Cellular and Molecular Pathology of the Liver is extensive, complex and ranges from the understanding the basic molecular mechanisms that dictate everything from liver homeostasis to liver disease. Molecular Pathology of the liver is complicated due to some of the important functions inherent and unique to the Liver, including its innate ability to regenerate and the multitude of functions it plays for the wellbeing of an organism. With all this in mind, Molecular Pathology of Liver Diseases is organized in different sections, which will coherently and cohesively present the molecular basis of hepatic physiology and pathology. The first two sections are key to understanding the liver anatomy and physiology at a cellular level and go on to define the molecular mechanics in various liver cell types. These sections also cover the existing paradigms in liver development, regeneration and growth. The next section is key to understanding the Molecular Pathology unique to liver diseases and associated phenotypes. The final sections are geared towards the existing knowledge of the molecular basis of many common and uncommon liver diseases in both neoplastic and non-neoplastic areas including pathologies associated with intra-hepatic and extra-hepatic biliary tree.
Thus, this textbook is a one-stop reference for comprehending the molecular mechanisms of hepatic pathobiology. It is clearly unique in its format, readability and information and thus will be an asset to many in the field of Pathology and other disciplines.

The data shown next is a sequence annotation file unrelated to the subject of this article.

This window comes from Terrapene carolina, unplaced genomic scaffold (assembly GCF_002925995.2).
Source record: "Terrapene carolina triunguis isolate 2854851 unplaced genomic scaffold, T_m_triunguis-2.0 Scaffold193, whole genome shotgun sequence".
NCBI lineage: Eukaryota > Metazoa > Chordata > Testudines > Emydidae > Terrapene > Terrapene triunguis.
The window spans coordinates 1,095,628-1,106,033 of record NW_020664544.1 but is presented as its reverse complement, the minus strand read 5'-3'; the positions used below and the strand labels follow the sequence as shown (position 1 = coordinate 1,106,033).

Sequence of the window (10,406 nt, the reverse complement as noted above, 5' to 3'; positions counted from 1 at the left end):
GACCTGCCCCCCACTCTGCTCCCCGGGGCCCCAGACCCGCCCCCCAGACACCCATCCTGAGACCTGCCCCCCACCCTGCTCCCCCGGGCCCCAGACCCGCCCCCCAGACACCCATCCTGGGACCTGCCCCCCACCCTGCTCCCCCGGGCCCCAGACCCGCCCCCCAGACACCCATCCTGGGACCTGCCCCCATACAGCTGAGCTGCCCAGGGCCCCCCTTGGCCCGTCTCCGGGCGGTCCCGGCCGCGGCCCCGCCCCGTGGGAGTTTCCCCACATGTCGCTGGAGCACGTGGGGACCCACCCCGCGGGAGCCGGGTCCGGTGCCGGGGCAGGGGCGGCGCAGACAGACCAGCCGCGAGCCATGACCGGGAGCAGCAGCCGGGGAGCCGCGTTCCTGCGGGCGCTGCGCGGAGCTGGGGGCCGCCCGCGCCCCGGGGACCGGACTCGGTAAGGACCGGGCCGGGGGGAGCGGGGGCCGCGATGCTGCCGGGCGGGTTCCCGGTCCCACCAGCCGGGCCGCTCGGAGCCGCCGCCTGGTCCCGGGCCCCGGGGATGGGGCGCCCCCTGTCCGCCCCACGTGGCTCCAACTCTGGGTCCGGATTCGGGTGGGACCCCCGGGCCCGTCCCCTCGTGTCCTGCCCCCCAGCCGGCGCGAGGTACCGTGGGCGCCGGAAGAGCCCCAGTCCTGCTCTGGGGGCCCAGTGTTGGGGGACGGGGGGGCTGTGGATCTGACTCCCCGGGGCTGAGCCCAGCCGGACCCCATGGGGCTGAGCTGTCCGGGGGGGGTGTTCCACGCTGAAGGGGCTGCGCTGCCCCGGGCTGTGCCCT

Though the use of molecular techniques is well established in surgical biopsies, to date they are not widely used in connection with cytological material. However, in some fields like lung cancer or aspirates from the pancreas and biliary tract the only available material for diagnosis is the cytological preparation a fact that has created a need for the standardization of molecular techniques on cytology.
Every animal, whether human, squid, or wasp, is home to millions of bacteria and other microbes. Ed Yong, whose humor is as evident as his erudition, prompts us to look at ourselves and our animal companions in a new light—less as individuals and more as the interconnected, interdependent multitudes we assuredly are.
The microbes in our bodies are part of our immune systems and protect us from disease. In the deep oceans, mysterious creatures without mouths or guts depend on microbes for all their energy. Bacteria provide squid with invisibility cloaks, help beetles to bring down forests, and allow worms to cause diseases that afflict millions of people.
Many people think of microbes as germs to be eradicated, but those that live with us—the microbiome—build our bodies, protect our health, shape our identities, and grant us incredible abilities. In this astonishing book, Ed Yong takes us on a grand tour through our microbial partners, and introduces us to the scientists on the front lines of discovery. It will change both our view of nature and our sense of where we belong in it.